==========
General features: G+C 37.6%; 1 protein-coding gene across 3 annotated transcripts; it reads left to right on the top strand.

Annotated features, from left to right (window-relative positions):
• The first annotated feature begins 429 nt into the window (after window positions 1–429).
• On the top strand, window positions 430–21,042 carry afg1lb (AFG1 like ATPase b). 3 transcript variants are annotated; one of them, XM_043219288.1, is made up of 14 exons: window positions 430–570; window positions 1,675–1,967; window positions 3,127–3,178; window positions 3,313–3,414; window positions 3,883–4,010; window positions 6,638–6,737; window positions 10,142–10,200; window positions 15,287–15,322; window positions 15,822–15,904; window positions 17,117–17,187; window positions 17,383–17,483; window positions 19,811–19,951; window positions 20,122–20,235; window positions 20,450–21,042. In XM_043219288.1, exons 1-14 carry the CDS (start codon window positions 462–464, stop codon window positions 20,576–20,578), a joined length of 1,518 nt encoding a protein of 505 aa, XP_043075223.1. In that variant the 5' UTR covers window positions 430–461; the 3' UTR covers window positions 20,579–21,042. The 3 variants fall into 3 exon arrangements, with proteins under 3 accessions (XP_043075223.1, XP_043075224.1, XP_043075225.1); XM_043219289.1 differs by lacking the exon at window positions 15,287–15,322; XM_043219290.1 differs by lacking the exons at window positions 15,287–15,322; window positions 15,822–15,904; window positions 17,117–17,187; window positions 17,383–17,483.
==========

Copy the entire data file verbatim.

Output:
General features: G+C 37.6%; 1 protein-coding gene across 3 annotated transcripts; it reads left to right on the top strand.

Annotated features, from left to right (window-relative positions):
• The first annotated feature begins 429 nt into the window (after window positions 1–429).
• On the top strand, window positions 430–21,042 carry afg1lb (AFG1 like ATPase b). 3 transcript variants are annotated; one of them, XM_043219288.1, is made up of 14 exons: window positions 430–570; window positions 1,675–1,967; window positions 3,127–3,178; window positions 3,313–3,414; window positions 3,883–4,010; window positions 6,638–6,737; window positions 10,142–10,200; window positions 15,287–15,322; window positions 15,822–15,904; window positions 17,117–17,187; window positions 17,383–17,483; window positions 19,811–19,951; window positions 20,122–20,235; window positions 20,450–21,042. In XM_043219288.1, exons 1-14 carry the CDS (start codon window positions 462–464, stop codon window positions 20,576–20,578), a joined length of 1,518 nt encoding a protein of 505 aa, XP_043075223.1. In that variant the 5' UTR covers window positions 430–461; the 3' UTR covers window positions 20,579–21,042. The 3 variants fall into 3 exon arrangements, with proteins under 3 accessions (XP_043075223.1, XP_043075224.1, XP_043075225.1); XM_043219289.1 differs by lacking the exon at window positions 15,287–15,322; XM_043219290.1 differs by lacking the exons at window positions 15,287–15,322; window positions 15,822–15,904; window positions 17,117–17,187; window positions 17,383–17,483.